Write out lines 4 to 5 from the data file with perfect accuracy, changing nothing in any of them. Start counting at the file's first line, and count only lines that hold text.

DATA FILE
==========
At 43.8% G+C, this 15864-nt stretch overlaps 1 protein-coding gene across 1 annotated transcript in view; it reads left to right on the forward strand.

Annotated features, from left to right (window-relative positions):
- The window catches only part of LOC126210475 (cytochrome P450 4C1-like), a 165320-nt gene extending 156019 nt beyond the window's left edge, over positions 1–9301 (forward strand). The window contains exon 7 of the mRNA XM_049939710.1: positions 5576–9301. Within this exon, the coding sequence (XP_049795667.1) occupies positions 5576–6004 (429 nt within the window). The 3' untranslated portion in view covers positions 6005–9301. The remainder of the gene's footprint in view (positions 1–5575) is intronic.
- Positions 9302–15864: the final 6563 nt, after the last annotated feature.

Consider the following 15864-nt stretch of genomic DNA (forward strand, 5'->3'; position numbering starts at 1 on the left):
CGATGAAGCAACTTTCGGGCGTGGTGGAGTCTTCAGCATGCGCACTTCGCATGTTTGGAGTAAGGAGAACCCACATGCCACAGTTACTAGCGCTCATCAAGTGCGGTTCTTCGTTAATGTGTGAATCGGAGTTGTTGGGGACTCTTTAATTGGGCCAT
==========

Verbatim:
- Positions 9302–15864: the final 6563 nt, after the last annotated feature.

Consider the following 15864-nt stretch of genomic DNA (forward strand, 5'->3'; position numbering starts at 1 on the left):